The unit begins with a project about Moroccan Pottery. Students view examples of Moroccan pottery and discuss the process of shaping the clay by using a potter’s wheel or the pinch pot technique and also the patterns and designs typical of Islamic artwork. Connecting what they learned about patterns in unit 3, they discuss the meditative properties of viewing and creating patterns. Students then practice the pinch pot technique by using oil-based clay, and then create their own pottery by using air-dry clay. Once the clay is dry, they apply their own patterns and designs inspired by those seen in Moroccan pottery.
The next project is about headdresses. Students view examples of tribal headdresses from Mexico, South Africa, and Mali and discuss the different rituals and celebrations associated with each one. Students then analyze the headdresses formally, identifying the various elements and principles of art they see, and then discuss the use of symbolism in art to connect artistic choices to meaning. Students then design and create their own headdresses by applying various paper sculpture techniques and share them with a class headdress festival.
Next students learn about the Ghanaian tradition of Kente Cloth. Kente cloth is introduced through the book The Spider Weaver which tells the origin story of the first Kente Cloth. Students learn that Kente Cloth is passed down from generation to generation in families and is made up of specific symbols that represent values important to that family. Students learn three traditional Ghanaian symbols and then design three more that reflect values important to their classroom community. Then each students designs their own strip of Kente cloth by painting with watercolor. Each strip is then combined to create a class Kente Cloth, embedded with symbolic values that are important to them.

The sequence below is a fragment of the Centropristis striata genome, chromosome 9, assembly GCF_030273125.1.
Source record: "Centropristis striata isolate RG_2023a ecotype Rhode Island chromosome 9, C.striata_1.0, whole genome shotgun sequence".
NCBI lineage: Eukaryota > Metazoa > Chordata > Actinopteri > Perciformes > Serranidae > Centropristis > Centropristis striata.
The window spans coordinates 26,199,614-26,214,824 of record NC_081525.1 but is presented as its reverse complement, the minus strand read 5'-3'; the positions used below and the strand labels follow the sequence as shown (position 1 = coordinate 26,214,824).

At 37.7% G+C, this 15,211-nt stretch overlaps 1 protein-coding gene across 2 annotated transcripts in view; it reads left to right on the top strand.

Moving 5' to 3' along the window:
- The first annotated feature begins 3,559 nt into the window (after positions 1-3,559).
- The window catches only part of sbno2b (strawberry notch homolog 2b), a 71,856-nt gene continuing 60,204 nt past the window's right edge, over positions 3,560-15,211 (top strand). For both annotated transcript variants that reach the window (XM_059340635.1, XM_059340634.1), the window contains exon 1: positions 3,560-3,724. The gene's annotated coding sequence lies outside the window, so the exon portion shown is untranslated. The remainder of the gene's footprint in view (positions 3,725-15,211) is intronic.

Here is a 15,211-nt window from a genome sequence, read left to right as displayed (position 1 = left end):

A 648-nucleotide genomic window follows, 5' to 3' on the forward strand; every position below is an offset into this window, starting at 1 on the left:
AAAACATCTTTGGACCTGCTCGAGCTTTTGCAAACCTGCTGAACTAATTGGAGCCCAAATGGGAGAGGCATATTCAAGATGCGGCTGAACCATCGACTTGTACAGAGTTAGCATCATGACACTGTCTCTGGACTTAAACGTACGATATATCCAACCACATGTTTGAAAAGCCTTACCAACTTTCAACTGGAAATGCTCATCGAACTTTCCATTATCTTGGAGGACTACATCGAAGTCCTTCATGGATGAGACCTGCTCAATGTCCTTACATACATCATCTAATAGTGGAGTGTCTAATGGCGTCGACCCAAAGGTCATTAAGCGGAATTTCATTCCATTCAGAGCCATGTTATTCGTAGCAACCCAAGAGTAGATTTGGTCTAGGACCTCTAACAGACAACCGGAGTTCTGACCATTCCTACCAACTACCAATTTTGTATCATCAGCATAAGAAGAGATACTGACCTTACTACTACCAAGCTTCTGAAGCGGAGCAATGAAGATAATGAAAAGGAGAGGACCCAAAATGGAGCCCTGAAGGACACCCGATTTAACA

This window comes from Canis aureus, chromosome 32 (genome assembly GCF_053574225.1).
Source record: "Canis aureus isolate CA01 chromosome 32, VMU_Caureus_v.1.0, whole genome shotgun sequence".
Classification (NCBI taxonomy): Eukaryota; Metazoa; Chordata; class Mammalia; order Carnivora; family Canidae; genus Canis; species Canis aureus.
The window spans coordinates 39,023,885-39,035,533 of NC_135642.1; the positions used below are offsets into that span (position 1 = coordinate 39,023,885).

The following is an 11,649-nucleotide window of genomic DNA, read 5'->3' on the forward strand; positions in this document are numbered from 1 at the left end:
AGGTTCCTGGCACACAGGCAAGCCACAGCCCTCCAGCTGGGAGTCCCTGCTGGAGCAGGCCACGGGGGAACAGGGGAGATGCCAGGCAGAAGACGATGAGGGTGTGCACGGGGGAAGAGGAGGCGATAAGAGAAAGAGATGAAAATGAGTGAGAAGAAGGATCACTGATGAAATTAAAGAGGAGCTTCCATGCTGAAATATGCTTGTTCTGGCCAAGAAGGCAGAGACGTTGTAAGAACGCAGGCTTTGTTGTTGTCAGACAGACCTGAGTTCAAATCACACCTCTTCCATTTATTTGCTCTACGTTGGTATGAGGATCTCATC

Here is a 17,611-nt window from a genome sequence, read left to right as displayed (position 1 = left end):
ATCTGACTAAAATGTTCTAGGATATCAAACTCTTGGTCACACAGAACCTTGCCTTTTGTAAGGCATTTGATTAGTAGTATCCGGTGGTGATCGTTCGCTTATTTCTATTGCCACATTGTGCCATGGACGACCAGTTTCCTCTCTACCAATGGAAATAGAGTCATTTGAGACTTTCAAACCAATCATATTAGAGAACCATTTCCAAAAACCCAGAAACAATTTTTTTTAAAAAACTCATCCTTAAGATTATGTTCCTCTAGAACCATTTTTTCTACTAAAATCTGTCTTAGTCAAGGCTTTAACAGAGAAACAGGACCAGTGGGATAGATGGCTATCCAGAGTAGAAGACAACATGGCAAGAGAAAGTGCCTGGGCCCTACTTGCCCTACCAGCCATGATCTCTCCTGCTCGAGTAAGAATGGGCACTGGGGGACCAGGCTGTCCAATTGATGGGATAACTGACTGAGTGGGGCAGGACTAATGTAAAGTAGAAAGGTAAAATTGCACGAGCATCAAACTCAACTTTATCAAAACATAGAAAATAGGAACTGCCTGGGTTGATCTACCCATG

K Unit 5: Contemporary Art
Topics: Installation, collage, sculpture, symmetry, shapes, lines
Techniques: Cutting, Hole-punching, gluing, drawing, paper sculpture
Materials: Tissue paper, sharpies, colorful sharpies, construction paper, crayons, watercolor paint, pipe-cleaners, hole-punchers
The goal of this unit is to expose students to the ways in which contemporary artists use art materials, techniques and concepts in new and interesting ways. It’s also an opportunity for students to see that art is always evolving and that as young artists, they are a part of art history.
This unit focuses on installation art, defined as artwork made for a specific space. Students will view examples of installations from the Renwick Gallery’s exhibition titled Wonder. They will discuss the ways in which installations transform the space they inhabit. They will then collaborate on a garden installation in the artroom, adding various 2D and 3D elements that they would see in a real garden. By applying drawing, collage, and paper sculpture techniques they will transform the art room into a blooming garden just in time for summer break.